Services and commodities have accounted for an increasingly large share of GDP and employment in the domestic economy since the sweeping economic rationalist reforms of the Hawke-Keating era eliminated the protection previously given to manufacturing. Although the initial devaluation of the Australian dollar following its float in 1983 initially helped exporting manufacturing sectors grow more quickly than their tertiary industry counterparts, their market share has fallen at an accelerating rate, reflecting more efficient use of organisational capital relative to wages in Asia (specifically China), and an appreciated currency. The effect on GDP of the declining manufacturing sector however has been minimal, since Asia’s shift towards manufacturing has precipitated an increase in Australian commodity exports, where there is a strong comparative advantage. As a result, the shift away from manufacturing represents a major structural adjustment in Australia’s economy in favour of sectors where our comparative advantage in human capital and natural resources is more apparent. This structural adjustment has become one of the factors contributing to Australia’s stable growth rates despite fluctuating global trade conditions.

Australia’s current account deficit since these structural reforms has been in a healthy condition. After the credit dry up of 2007, and subsequent bust after 15, September 2008 with the collapse of Lehman bros, Australia fared well relative to other OECD countries, with the lowest public debt rates and sturdy economic growth despite a single quarter of contraction in 2009. The maintenance of employment and healthy terms of trade is largely attributed to the ascent of bilateral and multilateral trade agreements alongside the reforms mentioned with the Asia-Pacific region which has experienced sturdy growth using the export subsidy growth strategy, and through protectionism, shifted production away from commodities and low-demand-elasticity industries towards manufacturing. Trade with China for example has grown from $113 million dollars in 1973 to over $85 billion dollars in 2009 (despite sluggish growth conditions), reflecting an enormous increase in trade with the region facilitated by trade agreements and structural reform. This represents an ongoing long-term geopolitical-economic shift towards the region, and away from debt laden developed markets.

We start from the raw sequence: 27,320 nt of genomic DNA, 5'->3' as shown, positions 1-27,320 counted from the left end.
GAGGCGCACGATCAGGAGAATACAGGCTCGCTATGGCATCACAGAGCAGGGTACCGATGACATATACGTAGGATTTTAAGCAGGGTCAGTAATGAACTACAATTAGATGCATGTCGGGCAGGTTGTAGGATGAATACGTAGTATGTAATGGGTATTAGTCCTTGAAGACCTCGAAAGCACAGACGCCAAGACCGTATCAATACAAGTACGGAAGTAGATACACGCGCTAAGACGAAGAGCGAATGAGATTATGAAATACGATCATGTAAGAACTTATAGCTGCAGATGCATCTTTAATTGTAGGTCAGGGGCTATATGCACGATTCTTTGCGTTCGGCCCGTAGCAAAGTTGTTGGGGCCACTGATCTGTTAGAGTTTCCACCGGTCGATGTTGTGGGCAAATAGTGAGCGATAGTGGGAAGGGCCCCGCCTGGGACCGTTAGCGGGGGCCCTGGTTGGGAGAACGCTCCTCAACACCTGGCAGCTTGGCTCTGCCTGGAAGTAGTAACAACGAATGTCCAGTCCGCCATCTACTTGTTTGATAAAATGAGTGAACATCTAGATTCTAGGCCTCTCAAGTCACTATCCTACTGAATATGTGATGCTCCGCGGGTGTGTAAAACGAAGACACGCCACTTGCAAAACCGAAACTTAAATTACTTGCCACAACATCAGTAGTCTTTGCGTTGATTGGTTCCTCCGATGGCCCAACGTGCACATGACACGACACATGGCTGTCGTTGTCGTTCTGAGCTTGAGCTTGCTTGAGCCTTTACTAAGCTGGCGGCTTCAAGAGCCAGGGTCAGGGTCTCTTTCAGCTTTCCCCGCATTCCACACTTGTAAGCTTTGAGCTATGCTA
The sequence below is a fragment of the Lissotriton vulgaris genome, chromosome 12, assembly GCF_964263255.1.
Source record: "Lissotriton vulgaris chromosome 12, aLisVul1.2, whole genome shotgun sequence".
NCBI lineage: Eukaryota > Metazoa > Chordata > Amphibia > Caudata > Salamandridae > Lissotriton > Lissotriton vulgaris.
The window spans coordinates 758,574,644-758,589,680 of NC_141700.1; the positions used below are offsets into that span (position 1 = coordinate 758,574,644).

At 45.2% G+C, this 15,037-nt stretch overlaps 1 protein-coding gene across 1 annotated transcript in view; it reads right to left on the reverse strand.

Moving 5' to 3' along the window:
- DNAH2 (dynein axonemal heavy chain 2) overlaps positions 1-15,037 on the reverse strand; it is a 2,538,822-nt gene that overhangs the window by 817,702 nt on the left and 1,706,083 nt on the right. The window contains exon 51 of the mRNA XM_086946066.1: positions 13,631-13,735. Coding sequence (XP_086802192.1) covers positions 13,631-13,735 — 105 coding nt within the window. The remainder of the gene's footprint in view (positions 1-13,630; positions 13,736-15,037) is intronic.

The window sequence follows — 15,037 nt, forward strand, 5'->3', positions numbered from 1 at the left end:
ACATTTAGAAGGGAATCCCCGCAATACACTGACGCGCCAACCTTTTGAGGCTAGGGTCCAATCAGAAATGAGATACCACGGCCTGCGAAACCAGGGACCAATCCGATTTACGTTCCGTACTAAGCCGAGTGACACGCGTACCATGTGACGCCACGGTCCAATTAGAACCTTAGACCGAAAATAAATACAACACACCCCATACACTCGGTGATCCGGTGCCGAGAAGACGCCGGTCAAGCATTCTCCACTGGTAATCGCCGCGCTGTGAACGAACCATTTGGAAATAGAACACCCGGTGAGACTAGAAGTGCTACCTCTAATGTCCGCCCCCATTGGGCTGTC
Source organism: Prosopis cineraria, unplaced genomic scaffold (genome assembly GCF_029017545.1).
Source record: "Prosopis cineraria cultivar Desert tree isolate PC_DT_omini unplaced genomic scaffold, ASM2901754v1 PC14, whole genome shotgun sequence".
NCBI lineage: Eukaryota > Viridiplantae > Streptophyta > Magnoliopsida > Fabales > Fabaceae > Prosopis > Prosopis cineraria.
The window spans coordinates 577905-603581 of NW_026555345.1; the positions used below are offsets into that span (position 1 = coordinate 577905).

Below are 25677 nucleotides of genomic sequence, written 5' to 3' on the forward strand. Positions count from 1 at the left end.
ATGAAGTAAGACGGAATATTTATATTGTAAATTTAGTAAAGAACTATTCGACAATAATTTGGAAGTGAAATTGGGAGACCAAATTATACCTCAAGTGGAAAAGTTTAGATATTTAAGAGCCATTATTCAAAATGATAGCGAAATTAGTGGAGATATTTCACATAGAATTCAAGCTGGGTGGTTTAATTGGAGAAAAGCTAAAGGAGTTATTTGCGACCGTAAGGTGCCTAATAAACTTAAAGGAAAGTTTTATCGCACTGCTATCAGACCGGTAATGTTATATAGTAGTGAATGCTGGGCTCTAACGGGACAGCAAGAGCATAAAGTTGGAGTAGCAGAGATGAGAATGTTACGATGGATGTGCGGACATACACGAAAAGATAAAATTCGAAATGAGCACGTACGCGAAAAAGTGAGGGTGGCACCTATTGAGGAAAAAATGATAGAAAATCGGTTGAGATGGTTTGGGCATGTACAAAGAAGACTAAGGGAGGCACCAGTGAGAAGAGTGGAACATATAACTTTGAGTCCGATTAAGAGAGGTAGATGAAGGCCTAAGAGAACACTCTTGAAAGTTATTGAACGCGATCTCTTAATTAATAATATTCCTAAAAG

An interesting anomaly in Australian economic trends is a reversal of the prediction of Wagner’s law. This economic law states that government spending as a percentage of GDP is inclined to rise as a result of increasingly dangerous technological monopoly, and public demands. Following the ascent of Milton Friedman’s monetarism and Reaganist ideology, both the Liberal and Labor parties have extensively privatised existing public enterprises such as QANTAS and TELSTRA, and any R & D investment is usually open to usage by private enterprise (as seen by the implementation of the National Broadband Network). This privatisation under third-way ideology has consequently led to a lot less government regulation of sectors deemed important, and competition has flourished under the laissez-faire growth model. Cuts in subsidisation have also strengthened the government’s revenue base despite remnants of protectionist subsidisation aimed at low skill manufacturing under pressure from an appreciated currency.

All of these trends have been driven by the general economic and philosophical structure of the world since the 1970s. Such “Megatrends” (as referred to by the UK political commentator Anatole Kaletsky), have encompassed economic thinking and been practiced widely. Multilateral trade agreements, domestic and foreign structure, open market policies, and income equities have all been changed in the Australian economy since 1990 within the paradigm of the free market fundamentalists. Whether these changes will finish in flourishing growth and competition, or disaster is still to be seen.